Scandal in Littleport and the tragic end of the Vicar in India

The son of a wealthy Huntingdonshire attorney who later moved to Ely, George Peacock was well educated, eventually entering Queen’s College, Cambridge, where he graduated with a B.A. degree in 1734. He was ordained a priest in 1736 at Lincoln and was given a curacy in Norfolk.
Whilst in Norfolk he met and fell in love with a butcher’s daughter, much to the displeasure of his father who thought the girl ignorant and below his son’s social status. When against his father’s will he married the girl, his family in Ely disowned him.
In 1742 he acquired the vacant living at Littleport, it is said, with the help of “some good friends.” Within a few years the Rev. Peacock had fallen into the habit of “drinking and other disorders.” It is by no means clear what the “other disorders” were, but an entry in the Vestry Minutes of 1746 suggests that Peacock may have been “borrowing” money from the parish chest, no doubt to fuel his worsening drinking habit. By 1747 his drinking had become so bad that Bishop Butts was obliged to remove him temporarily to recover from his “habits.” The Bishop managed to find him a place on a naval vessel, HMS Vigilant, as a chaplain, hoping that a long voyage would cure him of his bad ways.
In his absence a Mr. Bentham, a minor canon, was given the curacy of the parish. This was the Rev. James Bentham, an historian who later became famous for writing his life’s work. “The History and Antiquities of the Conventual and Cathedral Church of Ely.”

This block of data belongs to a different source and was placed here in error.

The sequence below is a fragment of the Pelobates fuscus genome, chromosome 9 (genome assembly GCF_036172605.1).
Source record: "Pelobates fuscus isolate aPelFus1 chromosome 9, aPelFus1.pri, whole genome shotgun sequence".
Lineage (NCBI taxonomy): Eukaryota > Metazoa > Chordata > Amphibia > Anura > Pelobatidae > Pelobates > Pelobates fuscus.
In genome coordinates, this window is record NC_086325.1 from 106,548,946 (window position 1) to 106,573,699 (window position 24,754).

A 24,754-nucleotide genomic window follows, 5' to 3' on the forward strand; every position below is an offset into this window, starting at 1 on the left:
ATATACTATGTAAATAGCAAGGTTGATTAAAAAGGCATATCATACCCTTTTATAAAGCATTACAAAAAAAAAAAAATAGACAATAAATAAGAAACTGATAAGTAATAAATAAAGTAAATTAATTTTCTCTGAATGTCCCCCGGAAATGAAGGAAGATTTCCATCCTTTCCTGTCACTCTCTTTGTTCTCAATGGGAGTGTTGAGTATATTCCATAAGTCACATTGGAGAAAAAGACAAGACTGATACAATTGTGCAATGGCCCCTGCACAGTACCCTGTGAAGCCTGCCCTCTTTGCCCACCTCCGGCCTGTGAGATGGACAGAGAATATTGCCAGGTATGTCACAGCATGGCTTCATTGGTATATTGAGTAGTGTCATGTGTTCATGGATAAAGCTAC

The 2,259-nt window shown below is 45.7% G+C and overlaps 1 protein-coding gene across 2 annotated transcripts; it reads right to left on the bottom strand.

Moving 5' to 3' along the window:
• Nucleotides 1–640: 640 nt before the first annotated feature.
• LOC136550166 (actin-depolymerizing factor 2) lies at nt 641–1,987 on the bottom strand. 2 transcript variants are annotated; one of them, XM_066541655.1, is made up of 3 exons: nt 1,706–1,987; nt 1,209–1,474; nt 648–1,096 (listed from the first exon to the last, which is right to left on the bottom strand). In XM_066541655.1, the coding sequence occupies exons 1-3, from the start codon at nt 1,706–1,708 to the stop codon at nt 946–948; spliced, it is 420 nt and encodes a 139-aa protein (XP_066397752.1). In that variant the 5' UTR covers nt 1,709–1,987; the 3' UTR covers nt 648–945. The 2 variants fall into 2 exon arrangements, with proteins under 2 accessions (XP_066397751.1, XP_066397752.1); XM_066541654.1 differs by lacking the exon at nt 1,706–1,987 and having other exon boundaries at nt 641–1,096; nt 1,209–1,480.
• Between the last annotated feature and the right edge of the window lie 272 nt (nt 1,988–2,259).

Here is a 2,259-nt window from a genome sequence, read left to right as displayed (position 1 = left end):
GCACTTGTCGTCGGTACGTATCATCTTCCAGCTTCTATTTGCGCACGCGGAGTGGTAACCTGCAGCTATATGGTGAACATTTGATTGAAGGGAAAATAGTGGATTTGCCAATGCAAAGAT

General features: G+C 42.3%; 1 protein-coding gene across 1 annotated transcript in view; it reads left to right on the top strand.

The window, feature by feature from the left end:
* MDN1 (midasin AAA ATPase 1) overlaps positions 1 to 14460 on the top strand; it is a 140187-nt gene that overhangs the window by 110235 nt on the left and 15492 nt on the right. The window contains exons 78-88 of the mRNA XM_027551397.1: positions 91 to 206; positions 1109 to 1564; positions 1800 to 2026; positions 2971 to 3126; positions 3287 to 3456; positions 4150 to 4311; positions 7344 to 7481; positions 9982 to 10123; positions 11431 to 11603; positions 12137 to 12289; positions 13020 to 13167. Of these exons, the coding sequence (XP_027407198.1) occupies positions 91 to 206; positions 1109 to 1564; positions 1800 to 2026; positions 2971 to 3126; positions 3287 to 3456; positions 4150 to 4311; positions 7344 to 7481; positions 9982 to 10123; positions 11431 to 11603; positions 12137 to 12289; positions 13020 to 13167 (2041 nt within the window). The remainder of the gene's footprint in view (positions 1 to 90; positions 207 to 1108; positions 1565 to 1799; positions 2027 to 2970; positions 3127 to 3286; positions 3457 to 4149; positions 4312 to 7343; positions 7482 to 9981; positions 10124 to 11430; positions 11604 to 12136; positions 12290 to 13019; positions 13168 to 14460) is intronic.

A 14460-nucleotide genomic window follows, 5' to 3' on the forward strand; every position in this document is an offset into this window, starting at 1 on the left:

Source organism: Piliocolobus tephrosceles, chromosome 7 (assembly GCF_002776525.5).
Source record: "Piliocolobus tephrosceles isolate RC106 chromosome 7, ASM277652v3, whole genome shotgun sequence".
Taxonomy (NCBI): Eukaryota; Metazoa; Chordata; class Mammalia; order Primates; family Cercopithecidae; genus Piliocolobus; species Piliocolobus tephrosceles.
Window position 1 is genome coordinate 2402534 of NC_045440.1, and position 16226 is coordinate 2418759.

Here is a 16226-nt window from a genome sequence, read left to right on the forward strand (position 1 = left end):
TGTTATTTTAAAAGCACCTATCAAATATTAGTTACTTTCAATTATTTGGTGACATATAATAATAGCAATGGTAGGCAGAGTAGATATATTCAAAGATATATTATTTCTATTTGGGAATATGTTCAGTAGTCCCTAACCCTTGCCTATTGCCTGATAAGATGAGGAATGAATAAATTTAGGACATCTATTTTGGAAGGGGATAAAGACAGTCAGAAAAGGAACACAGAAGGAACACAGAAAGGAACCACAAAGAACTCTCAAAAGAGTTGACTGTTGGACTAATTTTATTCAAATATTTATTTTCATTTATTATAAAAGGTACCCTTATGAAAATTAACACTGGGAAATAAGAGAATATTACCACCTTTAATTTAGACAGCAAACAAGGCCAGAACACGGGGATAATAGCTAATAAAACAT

When HMS Vigilant sailed from England, Britain had been at war with its old enemy France for seven years in a bitter dispute called the War of the Austrian Succession. HMS Vigilant probably formed part of a fleet, under the command of Admiral Edward Boscawen, carrying some 4000 soldiers to shore up the defence of Fort St. David on the east coast of India. Fort St. David was a small, strong fortification built near the town of Cuddalore, and had become the administration centre for British interests in southern India. Just prior to the fleets arrival on the 8th August 1748, the French had laid siege to the fort, but had given up when the East India Company forces countered the attack.
On arrival of the fleet, Admiral Boscawen immediately commenced operations against the nearby French colony at Pondicherry, but the heat, sickness and the onset of the monsoon took its toll of the army, and eventually forced him to raise the siege on the 17th of October and returned to Fort St. David.
Within two months of arriving at Fort St. David, Rev. George Peacock, Vicar of Littleport, was dead. He most likely succumbed to sickness and fever, and was buried there on the 12th November 1748.
Roger Rudderham

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